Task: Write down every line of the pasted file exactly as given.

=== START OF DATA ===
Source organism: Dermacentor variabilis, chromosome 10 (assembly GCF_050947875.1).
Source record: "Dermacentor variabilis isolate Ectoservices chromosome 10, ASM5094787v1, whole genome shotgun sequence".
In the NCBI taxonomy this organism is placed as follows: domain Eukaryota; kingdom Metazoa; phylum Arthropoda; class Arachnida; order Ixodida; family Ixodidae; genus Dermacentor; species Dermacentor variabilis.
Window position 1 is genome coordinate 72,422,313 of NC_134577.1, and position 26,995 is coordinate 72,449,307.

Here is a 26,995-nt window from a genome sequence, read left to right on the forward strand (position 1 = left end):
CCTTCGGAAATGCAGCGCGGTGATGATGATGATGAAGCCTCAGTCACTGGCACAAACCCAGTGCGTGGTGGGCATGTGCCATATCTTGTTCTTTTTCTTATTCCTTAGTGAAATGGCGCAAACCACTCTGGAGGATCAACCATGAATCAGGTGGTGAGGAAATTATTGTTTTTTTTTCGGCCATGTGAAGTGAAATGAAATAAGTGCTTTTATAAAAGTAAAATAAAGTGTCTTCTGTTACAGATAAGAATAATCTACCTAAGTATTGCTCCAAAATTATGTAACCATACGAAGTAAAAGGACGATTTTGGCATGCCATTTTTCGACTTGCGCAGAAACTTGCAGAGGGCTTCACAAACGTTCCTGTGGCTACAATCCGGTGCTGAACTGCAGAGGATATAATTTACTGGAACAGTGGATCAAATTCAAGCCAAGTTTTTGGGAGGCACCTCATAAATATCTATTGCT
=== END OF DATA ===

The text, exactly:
Source organism: Dermacentor variabilis, chromosome 10 (assembly GCF_050947875.1).
Source record: "Dermacentor variabilis isolate Ectoservices chromosome 10, ASM5094787v1, whole genome shotgun sequence".
In the NCBI taxonomy this organism is placed as follows: domain Eukaryota; kingdom Metazoa; phylum Arthropoda; class Arachnida; order Ixodida; family Ixodidae; genus Dermacentor; species Dermacentor variabilis.
Window position 1 is genome coordinate 72,422,313 of NC_134577.1, and position 26,995 is coordinate 72,449,307.

Here is a 26,995-nt window from a genome sequence, read left to right on the forward strand (position 1 = left end):
CCTTCGGAAATGCAGCGCGGTGATGATGATGATGAAGCCTCAGTCACTGGCACAAACCCAGTGCGTGGTGGGCATGTGCCATATCTTGTTCTTTTTCTTATTCCTTAGTGAAATGGCGCAAACCACTCTGGAGGATCAACCATGAATCAGGTGGTGAGGAAATTATTGTTTTTTTTTCGGCCATGTGAAGTGAAATGAAATAAGTGCTTTTATAAAAGTAAAATAAAGTGTCTTCTGTTACAGATAAGAATAATCTACCTAAGTATTGCTCCAAAATTATGTAACCATACGAAGTAAAAGGACGATTTTGGCATGCCATTTTTCGACTTGCGCAGAAACTTGCAGAGGGCTTCACAAACGTTCCTGTGGCTACAATCCGGTGCTGAACTGCAGAGGATATAATTTACTGGAACAGTGGATCAAATTCAAGCCAAGTTTTTGGGAGGCACCTCATAAATATCTATTGCT